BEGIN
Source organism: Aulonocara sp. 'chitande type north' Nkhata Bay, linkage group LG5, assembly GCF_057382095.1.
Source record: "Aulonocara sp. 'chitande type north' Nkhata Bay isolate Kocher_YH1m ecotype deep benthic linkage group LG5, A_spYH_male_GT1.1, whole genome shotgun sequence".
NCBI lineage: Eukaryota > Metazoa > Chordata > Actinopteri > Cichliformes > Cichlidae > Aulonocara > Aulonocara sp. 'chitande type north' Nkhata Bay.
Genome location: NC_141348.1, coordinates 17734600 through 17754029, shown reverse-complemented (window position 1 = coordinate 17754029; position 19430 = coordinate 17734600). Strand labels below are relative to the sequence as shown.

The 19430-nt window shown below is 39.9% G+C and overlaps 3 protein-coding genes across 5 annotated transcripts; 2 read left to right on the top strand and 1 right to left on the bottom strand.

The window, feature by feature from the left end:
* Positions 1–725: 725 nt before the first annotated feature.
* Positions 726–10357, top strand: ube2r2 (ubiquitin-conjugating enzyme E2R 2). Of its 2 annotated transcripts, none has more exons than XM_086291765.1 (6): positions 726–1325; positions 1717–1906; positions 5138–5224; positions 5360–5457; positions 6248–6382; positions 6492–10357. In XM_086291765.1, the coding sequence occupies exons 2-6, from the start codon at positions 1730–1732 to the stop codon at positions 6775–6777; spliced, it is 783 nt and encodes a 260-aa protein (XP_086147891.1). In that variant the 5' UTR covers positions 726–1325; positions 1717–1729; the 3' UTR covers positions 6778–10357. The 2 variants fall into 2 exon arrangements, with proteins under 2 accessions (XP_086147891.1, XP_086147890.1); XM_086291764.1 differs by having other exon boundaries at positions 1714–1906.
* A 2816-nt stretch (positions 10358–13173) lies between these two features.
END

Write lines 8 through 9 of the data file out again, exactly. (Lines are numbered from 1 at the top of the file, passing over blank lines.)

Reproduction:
* Positions 726–10357, top strand: ube2r2 (ubiquitin-conjugating enzyme E2R 2). Of its 2 annotated transcripts, none has more exons than XM_086291765.1 (6): positions 726–1325; positions 1717–1906; positions 5138–5224; positions 5360–5457; positions 6248–6382; positions 6492–10357. In XM_086291765.1, the coding sequence occupies exons 2-6, from the start codon at positions 1730–1732 to the stop codon at positions 6775–6777; spliced, it is 783 nt and encodes a 260-aa protein (XP_086147891.1). In that variant the 5' UTR covers positions 726–1325; positions 1717–1729; the 3' UTR covers positions 6778–10357. The 2 variants fall into 2 exon arrangements, with proteins under 2 accessions (XP_086147891.1, XP_086147890.1); XM_086291764.1 differs by having other exon boundaries at positions 1714–1906.
* A 2816-nt stretch (positions 10358–13173) lies between these two features.